You can see the difference by following this example:
(I assume the shell used is bash, if you use <insert you favorite shell here>, you can surely transfer this...)
create a file test-inc.sh with the following contents:
echo "The test variable is --$TESTVAR--"
make the file executable by you: chmod u+x test-inc.sh
now execute the following in a terminal (bash#
used to denote the prompt):
bash# TESTVAR="hello world"
bash# echo $TESTVAR
bash# . test-inc.sh
The test variable is --hello world--
The test variable is ----
so what happened?
First, we set a variable TESTVAR in the current shell to "hello world". The variable is not passed to subcommands (you had to use export TESTVAR
to do this).
On the next line, we printed the variable (the bash expanded its value and passed the value to the echo command, so technically, echo "hello world"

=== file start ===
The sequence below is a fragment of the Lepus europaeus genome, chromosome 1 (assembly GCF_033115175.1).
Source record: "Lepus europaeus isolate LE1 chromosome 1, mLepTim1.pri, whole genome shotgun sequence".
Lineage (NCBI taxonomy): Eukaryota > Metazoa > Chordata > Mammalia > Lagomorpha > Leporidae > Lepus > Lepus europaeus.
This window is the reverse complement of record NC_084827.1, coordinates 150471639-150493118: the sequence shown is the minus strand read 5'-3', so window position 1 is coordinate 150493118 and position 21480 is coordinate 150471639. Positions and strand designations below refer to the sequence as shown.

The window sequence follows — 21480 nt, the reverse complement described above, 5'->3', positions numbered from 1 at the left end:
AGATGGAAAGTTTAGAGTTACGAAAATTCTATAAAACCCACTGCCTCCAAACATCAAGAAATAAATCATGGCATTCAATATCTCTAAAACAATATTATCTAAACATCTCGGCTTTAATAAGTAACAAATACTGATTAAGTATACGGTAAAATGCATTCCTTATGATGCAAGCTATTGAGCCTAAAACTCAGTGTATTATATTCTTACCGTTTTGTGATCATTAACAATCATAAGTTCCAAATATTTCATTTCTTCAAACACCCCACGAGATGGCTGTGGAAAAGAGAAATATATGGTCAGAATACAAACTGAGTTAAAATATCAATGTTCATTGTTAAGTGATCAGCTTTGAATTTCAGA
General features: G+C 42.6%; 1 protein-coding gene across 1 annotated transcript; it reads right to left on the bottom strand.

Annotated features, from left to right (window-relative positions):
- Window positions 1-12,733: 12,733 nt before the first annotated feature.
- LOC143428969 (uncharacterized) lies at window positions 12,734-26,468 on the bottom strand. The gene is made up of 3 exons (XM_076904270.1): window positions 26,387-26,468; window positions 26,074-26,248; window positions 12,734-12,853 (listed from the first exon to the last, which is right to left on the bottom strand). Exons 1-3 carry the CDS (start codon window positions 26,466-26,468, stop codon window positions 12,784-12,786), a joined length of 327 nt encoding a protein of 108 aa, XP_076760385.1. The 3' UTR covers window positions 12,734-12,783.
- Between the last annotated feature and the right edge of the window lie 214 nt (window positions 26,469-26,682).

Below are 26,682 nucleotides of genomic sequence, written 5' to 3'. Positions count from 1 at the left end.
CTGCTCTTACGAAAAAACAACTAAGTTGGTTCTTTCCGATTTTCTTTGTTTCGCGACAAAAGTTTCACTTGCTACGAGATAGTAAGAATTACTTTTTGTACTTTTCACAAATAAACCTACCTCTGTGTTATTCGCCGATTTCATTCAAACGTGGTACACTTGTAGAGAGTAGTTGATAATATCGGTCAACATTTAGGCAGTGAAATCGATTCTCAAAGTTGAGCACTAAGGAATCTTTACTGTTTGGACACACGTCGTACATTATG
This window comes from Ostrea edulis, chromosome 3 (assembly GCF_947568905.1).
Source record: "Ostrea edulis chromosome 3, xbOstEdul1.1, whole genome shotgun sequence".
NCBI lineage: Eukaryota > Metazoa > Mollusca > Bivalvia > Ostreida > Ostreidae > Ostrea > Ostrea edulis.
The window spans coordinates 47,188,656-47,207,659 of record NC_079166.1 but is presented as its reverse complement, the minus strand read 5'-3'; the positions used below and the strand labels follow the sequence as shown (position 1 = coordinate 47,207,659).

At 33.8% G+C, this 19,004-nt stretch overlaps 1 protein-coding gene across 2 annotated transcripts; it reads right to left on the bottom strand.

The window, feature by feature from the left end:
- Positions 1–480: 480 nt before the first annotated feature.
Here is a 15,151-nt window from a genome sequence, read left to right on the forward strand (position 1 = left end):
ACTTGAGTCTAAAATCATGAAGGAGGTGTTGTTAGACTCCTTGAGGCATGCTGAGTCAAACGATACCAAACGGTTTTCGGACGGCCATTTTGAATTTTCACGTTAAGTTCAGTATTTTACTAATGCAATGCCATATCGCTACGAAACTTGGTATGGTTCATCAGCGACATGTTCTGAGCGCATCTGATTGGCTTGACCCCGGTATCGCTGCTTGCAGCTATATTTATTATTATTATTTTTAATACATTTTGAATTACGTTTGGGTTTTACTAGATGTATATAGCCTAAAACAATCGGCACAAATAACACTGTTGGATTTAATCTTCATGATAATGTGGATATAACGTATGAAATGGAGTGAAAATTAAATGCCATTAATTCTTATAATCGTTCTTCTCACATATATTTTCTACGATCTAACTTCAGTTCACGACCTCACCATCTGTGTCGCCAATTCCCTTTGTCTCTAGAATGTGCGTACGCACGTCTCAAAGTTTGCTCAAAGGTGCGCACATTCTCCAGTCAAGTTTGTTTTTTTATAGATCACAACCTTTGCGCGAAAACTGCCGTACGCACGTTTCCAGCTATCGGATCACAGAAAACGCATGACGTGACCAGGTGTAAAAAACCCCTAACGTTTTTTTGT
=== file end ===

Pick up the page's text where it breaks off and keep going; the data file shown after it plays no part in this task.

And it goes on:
After that, we use the dot command to source our script file, that means the bash behaves as if the contents of the file was typed at that place where the dot command is written. So, technically a comment, an empty line and the third line (echo "The test variable is --$TESTVAR--") is executed. Of course, only the echo line is doing something and, as in the typed echo command before, the variable is expanded on the fly, so echo "The test variable is --hello world--"
In the next command, we execute the command test-inc.sh, that means:
- open the file
- interpret the shebang in the first line to find the program that should execute the script (here: /bin/bash)
- call the given program with the remaining contents as input:
- create a new bash shell with default variables etc. (see man bash for more)
- execute echo "The test variable is --$TESTVAR--". The variable is again substituted, but this time, the variable TESTVAR is not set (remember the missing export command above!). So now, the executed line will look like this: echo "The test variable is ----"
- the program (here: the "second" bash) ends and the next prompt for our first shell is shown again.
Hope to make it clear, If you think this is useful, feel free to copy this to a tutorial, but give me the url.